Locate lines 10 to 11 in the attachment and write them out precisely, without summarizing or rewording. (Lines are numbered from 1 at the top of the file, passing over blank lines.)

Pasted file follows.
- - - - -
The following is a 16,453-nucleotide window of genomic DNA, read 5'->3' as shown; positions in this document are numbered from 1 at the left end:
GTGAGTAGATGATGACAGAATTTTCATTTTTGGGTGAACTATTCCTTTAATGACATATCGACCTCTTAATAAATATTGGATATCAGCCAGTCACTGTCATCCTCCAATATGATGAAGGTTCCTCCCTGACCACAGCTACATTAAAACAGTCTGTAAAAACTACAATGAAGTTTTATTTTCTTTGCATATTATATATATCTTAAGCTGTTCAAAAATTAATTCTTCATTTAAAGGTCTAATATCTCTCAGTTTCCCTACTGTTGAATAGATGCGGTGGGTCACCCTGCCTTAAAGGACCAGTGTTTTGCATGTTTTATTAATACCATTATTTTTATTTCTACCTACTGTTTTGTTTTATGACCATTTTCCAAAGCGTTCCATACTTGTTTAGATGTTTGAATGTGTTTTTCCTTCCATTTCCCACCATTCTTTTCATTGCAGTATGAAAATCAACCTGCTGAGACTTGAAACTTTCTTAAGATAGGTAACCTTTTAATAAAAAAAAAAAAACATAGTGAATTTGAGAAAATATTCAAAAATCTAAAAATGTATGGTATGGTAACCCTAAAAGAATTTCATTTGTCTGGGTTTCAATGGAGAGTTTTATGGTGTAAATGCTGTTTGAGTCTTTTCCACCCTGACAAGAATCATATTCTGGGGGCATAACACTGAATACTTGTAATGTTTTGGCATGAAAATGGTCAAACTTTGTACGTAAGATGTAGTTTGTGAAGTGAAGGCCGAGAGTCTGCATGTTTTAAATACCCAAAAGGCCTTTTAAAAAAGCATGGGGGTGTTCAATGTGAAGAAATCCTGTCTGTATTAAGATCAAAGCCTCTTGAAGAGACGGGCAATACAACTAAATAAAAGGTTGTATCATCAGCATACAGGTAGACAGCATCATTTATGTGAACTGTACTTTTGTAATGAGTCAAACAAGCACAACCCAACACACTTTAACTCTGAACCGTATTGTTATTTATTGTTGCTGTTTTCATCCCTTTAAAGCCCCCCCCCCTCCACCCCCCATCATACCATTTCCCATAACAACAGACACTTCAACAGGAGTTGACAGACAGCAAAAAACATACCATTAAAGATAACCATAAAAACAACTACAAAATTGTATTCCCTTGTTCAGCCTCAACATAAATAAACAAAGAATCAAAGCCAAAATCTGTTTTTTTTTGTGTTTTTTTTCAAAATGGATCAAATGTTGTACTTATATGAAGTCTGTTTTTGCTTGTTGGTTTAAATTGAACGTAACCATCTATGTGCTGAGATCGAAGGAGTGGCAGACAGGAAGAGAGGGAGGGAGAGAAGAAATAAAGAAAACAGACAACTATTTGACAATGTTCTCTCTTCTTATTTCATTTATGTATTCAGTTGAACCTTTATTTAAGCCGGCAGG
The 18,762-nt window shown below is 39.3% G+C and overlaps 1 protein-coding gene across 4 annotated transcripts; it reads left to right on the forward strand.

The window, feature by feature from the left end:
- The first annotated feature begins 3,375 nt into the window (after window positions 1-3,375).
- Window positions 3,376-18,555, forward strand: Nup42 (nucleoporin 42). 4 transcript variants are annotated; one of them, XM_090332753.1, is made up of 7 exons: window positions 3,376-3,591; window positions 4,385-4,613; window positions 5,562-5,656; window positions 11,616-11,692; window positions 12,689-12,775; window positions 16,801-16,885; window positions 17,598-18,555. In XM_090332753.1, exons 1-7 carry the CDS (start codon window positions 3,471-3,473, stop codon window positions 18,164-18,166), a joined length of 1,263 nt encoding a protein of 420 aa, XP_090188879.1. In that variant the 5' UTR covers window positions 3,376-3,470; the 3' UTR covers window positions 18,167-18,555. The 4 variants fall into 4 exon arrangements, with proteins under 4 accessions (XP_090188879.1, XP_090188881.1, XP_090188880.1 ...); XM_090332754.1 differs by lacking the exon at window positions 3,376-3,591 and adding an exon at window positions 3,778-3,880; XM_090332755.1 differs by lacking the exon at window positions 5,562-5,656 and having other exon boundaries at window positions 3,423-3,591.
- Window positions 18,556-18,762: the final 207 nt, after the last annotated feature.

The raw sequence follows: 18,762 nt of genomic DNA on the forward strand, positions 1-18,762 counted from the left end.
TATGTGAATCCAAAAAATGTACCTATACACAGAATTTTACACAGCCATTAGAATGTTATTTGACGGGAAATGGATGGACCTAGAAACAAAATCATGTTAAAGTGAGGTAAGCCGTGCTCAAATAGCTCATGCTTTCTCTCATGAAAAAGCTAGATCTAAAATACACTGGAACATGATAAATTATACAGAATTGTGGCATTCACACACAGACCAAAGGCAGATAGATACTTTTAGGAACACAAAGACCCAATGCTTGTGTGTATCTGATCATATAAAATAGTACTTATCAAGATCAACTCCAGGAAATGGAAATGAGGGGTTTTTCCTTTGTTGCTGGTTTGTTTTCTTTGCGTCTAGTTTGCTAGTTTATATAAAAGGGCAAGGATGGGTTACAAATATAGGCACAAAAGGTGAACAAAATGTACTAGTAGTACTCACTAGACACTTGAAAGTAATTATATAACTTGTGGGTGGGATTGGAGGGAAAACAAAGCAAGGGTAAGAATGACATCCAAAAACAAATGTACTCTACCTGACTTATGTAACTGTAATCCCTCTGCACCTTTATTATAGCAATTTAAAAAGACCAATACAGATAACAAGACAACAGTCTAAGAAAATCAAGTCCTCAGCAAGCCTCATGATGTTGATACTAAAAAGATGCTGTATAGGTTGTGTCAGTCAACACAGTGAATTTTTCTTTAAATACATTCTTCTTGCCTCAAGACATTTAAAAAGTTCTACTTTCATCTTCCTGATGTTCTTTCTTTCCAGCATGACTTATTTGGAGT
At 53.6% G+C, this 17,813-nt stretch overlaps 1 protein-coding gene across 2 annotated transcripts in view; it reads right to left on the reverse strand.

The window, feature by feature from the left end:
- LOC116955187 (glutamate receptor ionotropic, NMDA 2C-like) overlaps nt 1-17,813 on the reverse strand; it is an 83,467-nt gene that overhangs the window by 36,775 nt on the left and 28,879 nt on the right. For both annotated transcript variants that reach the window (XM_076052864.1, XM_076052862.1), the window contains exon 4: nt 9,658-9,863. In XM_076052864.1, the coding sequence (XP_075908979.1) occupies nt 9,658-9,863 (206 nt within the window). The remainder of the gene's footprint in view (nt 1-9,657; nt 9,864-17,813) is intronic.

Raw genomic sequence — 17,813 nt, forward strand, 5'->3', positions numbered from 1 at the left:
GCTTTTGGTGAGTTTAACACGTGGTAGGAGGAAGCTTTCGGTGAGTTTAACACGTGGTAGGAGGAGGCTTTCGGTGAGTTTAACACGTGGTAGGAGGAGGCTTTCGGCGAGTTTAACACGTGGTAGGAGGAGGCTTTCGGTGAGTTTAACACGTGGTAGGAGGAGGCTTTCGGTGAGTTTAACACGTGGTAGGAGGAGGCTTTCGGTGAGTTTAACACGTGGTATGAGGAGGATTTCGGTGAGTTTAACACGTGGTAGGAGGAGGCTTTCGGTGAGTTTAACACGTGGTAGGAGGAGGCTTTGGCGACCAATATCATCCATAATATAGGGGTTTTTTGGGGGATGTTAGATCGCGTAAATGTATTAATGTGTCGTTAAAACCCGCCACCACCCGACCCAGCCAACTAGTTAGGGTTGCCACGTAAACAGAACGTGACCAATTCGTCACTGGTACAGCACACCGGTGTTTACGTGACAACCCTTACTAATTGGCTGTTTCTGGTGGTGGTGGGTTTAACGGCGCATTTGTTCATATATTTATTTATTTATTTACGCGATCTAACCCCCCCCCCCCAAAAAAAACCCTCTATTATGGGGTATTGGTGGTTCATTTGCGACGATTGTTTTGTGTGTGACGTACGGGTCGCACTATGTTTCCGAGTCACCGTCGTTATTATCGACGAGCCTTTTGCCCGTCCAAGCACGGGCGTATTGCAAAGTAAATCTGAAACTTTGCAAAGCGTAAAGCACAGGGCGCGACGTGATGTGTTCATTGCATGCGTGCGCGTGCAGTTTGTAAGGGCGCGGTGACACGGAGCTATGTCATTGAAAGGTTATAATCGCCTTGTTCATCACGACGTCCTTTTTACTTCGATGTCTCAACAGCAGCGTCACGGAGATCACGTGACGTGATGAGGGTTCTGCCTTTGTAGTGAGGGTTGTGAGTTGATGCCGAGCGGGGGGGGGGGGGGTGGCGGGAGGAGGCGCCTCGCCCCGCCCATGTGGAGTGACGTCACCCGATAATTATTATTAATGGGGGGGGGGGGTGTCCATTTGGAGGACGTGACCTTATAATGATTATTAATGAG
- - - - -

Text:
At 53.6% G+C, this 17,813-nt stretch overlaps 1 protein-coding gene across 2 annotated transcripts in view; it reads right to left on the reverse strand.

The window, feature by feature from the left end: